Basic Divinity

Recipe by Julesong
MAKE IT SHINE! ADD YOUR PHOTO
READY IN:
SERVES: 6
YIELD: 1 pound
UNITS: US

INGREDIENTS

Nutrition
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DIRECTIONS

  • NOTE: TO PREWARM A CANDY THERMOMETER, SIMPLE PLACE IT AN A SMALL SAUCE PAN OF COLD WATER AND BRING IT TO A BOIL.
  • LET IT SIMMER UNTIL YOU NEED THE THERMOMETER.
  • Prewarm the thermometer; separate the eggs allowing the whites to come to room temperature in a large bowl of an electric mixer. (Return the egg yolks to the refrigerator covering with plastic wrap or water for another recipe.) Fill a glass with ice cubes and water.
  • To make dropped divinities, you will need 2 cookie sheets, topped with greased wax paper.
  • For squares, use a greased and wax paper-lined 8 X 8-inch pan.
  • Measure the sugar, corn syrup, ice water and salt and dump into a heavy 2-quart saucepan with a tight fitting lid.
  • Dissolve the sugar, stirring constantly with a wooden spoon over low heat.
  • Syrup will become clear, gritty sounds will cease, and the spoon will glide smoothly over the bottom of the pan.
  • Increase the heat to medium and bring to a boil.
  • OPTIONAL: Cover pan with a square of wax paper and lid, pushing down firmly.
  • Steam for 2 to 3 minutes to dissolve the sugar crystals. (Listen to make sure the pot doesn't boil over.To double-check, remove lid, leaving the wax paper in place.)
  • Wash down any crystals clinging to the sides with a brush dipped in hot water from the thermometer bath.
  • Introduce the prewarmed thermometer.
  • No need to stir.
  • Beat the egg whites until stiff but not dry.
  • If your mixer is a heavy duty one, you can wait until the bubbles in the syrup become very large and airy before beating the egg whites.
  • Otherwise, do it now when the thermometer registers 240 Degrees F. (115.5 C.).
  • Test the syrup when the thermometer registers 246 degrees F. (119 C.).
  • Continue testing until it reach the firm-ball stage, 246 to 260 degrees F. (119 to 126.5 C.).
  • Syrup will be hard to scrape up in ice water.
  • It will have to be forced into a ball, but once formed, it should hold its shape but give under pressure.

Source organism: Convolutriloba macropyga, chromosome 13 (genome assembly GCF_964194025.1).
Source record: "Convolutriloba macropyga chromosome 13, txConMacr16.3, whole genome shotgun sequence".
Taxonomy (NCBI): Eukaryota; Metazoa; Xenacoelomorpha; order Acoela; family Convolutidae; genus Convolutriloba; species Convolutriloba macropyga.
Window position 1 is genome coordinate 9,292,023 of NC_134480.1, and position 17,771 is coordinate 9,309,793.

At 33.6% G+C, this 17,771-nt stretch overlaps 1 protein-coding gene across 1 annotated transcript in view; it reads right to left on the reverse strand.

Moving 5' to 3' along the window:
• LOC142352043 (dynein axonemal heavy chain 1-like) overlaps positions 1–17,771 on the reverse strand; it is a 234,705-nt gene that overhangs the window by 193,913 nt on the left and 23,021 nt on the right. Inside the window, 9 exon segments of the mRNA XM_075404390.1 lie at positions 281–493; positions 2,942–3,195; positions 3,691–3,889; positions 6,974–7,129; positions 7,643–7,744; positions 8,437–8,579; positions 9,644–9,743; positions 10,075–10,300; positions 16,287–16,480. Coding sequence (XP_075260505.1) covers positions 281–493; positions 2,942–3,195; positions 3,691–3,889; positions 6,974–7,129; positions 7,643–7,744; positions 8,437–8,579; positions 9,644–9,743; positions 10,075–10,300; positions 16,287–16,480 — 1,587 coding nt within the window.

• Return the thermometer to the hot water bath to soak clean.
  • Dribble the syrup into the egg whites in a slow, steady stream, beating at slow speed.
  • Tilt the syrup pan to get the last drop but do not scrape the pan.
  • Once the syrup is completely incorporated, change to a flat whip if you have one.
  • Have patience and continue beating.
  • The amount of time you spend mixing depends on the power of your mixer.
  • If you have a heavy duty or commercial one, you can go to full speed and make the divinity in less than 5 minutes.
  • With less powerful ones, it can take up to 20 minutes.
  • The important thing is to beat at the highest speed of your mixer.
  • Also if it is a hot and humid day, it will take longer also.
  • Test the divinity.
  • The first and most important test occurs when you lift the beaters.
  • If the candy falls back in ribbons that immediately merge back into the batter, it isn't done.
  • Eventually, a stationary column will form between the beaters and the bowl.
  • Candy will lose its sheen/gloss and stop being sticky; a teaspoonful dropped onto wax paper will hold its shape, even a peak.
  • If you machine is laboring and the candy is not quite there yet, you have two choices: Pour anyway and put into a frost free freezer to set up....or finish by hand.
  • Fold in the flavorings and nuts and/or other optional items using the mixer or if very thick, a wooden spoon.
  • Drop or spread the divinity either on wax paper-covered cookie sheets or the buttered pan.
  • Dripping it by teaspoon is harder work for you but it ripens quicker and is ready to eat sooner.
  • A neat trick is to put the candy into a pastry bag and pipe onto the wax paper.
  • If you spread it in the pan, you will have to wait up to 24 hours before it is ready.
  • But you maybe one of those that think it is better when it is 24 hours old.
  • Score and cut into squares.
  • Store in an airtight container at room temperature or in a refrigerator.
  • Recipe CANNOT be doubled; it can be frozen but not for extended periods of time.
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